Dominica, a Caribbean state, has sold citizenship to thousands of individuals, including a former Afghan spymaster, a Turkish millionaire convicted of fraud, and a former Libyan colonel under Muammar Gaddafi, according to a first detailed examination of the country’s controversial “golden passports” scheme. The scheme has raised over $1bn (£822m) through its citizenship by investment scheme since 2009.
Dominica’s passports are in demand worldwide and a series of international agreements ensure its citizens travel visa-free to 140 countries, including most EU member states. However, the names of the individuals who paid at least $100,000 (£82,000) a head to acquire Dominican nationality have been difficult to obtain. The Government Accountability Project, a US-based advocacy group, compiled lists of names of thousands of people who became citizens.
The first-ever tally of names published in Dominica’s official government gazette shows that the island state has granted citizenship to 7,700 individuals since 2007, although research suggests there may be thousands more. Most Dominican citizens are Iranian, Chinese, and Russian, and obtaining a Dominica passport can reduce border crossing, business, and bank account opening, but some findings raise questions about transparency and governance, potentially embarrassing for Dominica.
Dominica’s government has been heavily reliant on selling citizenship to fund its public services, accounting for about half of all government revenues. Concerns about the scheme have led to consequences for natural-born Dominicans, with the UK government stopping visa-free travel from Dominica and four other countries in July. Dominica’s prime minister, Roosevelt Skerrit, defended the program during press conferences in response to the investigation, comparing the Dominica scheme to the US’s green card, which grants permanent residency rights. Skerrit also made false claims that reporters on the investigation had been paid by opposition politicians in Dominica to try to “destroy” the scheme and likened reporters to arsonists and “terrorists.”
Dominica’s national archives are housed in a modern concrete structure, set among the pastel-painted colonial buildings of the small town of Roseau, the island’s capital. The weekly Dominica Official Gazette is the only official public source of information about the thousands of individuals who have become Dominican citizens. However, the information the gazettes contain is not easily accessible. Last year, the Government Accountability Project took action to improve transparency by examining dozens of gazettes from libraries, private collections, and the University of the West Indies in Jamaica, and drawing up a list of every naturalised citizen from 2007 to 2022.
Documents leaked from a hotel developer reveal the names of former Afghan governor Asadullah Khalid and former Libyan colonel Sasi Milud Sasi Grada. Khalid has been accused of human rights abuses and obtained citizenship in 2017, but the allegations have never been tested in court. Grada obtained citizenship in 2015 after fleeing Libya after the civil war.
Under Dominican regulations, citizenship by investment applicants is barred if they have a criminal record. However, one individual, Turkish businessman and former government minister Cavit Çağlar, bought citizenship in 2011 after a prison sentence and a fine for fraud relating to Interbank. In 2010, his sentence was suspended and reduced to one year and nine months in prison, along with a fine. In 2019, he stated he served nine and a half months in prison and was not a criminal. Olay, a representative of Çağlar’s newspaper, declined to comment. Others have faced difficulties obtaining their passports.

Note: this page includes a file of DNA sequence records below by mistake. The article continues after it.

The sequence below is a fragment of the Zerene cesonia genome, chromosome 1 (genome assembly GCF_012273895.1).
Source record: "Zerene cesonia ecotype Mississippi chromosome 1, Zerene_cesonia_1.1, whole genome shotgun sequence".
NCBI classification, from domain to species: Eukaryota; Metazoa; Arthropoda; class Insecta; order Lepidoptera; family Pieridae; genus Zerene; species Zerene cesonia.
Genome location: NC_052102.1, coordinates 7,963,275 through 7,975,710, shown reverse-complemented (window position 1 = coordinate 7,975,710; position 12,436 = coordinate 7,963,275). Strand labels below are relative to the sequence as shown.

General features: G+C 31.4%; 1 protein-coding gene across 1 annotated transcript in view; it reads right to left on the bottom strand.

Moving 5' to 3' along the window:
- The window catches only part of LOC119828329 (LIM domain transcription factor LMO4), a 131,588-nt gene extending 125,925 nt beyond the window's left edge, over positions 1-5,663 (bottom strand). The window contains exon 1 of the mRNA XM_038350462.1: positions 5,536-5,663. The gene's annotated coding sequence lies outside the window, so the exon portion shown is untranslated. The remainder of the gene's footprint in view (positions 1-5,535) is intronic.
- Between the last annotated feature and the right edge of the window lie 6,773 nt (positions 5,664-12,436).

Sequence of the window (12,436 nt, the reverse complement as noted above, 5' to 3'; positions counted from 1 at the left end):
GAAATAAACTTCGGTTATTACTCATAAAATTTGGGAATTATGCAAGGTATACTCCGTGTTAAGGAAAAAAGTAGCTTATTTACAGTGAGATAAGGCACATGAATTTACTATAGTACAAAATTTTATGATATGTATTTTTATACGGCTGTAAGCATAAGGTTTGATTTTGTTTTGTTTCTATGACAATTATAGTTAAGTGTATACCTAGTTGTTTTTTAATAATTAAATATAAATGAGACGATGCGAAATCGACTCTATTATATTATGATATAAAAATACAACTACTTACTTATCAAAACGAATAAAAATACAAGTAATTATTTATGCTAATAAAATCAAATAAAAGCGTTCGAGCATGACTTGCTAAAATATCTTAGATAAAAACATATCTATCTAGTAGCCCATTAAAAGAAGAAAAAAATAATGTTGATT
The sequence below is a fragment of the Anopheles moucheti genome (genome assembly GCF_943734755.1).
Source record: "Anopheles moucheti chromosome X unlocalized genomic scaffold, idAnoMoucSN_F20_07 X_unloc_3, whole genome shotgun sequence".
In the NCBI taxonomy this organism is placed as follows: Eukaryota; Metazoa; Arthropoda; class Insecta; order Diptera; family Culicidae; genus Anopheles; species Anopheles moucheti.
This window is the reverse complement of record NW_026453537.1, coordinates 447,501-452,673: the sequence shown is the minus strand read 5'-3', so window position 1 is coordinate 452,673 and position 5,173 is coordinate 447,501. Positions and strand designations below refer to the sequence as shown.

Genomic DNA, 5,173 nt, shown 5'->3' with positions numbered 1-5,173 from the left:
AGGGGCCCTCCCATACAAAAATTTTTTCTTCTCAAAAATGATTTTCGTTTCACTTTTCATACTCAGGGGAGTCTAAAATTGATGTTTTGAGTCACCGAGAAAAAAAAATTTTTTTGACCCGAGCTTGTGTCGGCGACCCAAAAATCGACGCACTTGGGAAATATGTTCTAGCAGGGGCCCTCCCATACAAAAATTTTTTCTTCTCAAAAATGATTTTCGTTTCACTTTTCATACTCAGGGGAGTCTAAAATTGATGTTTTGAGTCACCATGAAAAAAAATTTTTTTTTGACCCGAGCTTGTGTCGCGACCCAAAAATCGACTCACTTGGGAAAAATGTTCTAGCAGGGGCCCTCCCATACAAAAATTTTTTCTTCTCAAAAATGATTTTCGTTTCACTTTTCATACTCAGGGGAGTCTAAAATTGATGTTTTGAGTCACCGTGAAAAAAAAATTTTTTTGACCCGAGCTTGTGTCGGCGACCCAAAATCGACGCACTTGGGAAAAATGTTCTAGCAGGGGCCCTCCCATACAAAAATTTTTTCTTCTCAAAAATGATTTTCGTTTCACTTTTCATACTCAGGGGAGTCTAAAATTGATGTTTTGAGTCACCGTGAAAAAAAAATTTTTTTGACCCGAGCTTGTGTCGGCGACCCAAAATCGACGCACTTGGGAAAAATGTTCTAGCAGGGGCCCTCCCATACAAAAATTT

Mehdi Ebrahimi Eshratabadi, an Iranian investor wanted in Iran for alleged fraud, obtained Dominican citizenship in 2015 and is currently defending himself in criminal proceedings in Iran. Iraqi investor Nadir Abdulkareem al-Quraishi, who obtained a Dominican passport in 2012 and moved to Dubai, was accused of accepting bribes between 2009 and 2011 to secure contracts for Unaoil clients, leading to a warrant for his arrest.
Kyle Davies, a leading player in cryptocurrencies, appears to have obtained a Dominican passport in 2009 and co-founded the Three Arrows Capital hedge fund in 2012. However, the fund collapsed in 2022, one of a string of financial failures caused by the cryptocurrency crash, leaving investors claiming billions of dollars in losses. Singapore has issued a “committal order” for Davies for failing to cooperate with the liquidation process, but his whereabouts remain unknown.
Golden passport and residency schemes have multiplied in recent years, with Dominica’s scheme being one of the cheapest. Dominica gained independence in 1978 and has sold citizenship since 1993. Sales began to take off after 2015 when a treaty signed with the EU guaranteed visa-free travel in the Schengen area for up to 90 days a year. Anti-corruption campaigners and politicians have long expressed concerns about golden passport regimes, with Transparency International’s Eka Rostomashvili stating that visa-free travel to the EU and the UK has been one of the main selling points of Caribbean citizenship by investment programs.
Golden passports are crucial for Dominica’s economy, as they replace the country’s banana exports, which have been damaged by trade rules. The revenues, estimated at over $1bn since 2009, have become the main source of income for the Dominican government, funding schools, healthcare, and public services. The scheme underwrites economic and social development, and has been used to build thousands of homes, improve healthcare, diversify the economy, and grow agriculture and tourism through hotel construction.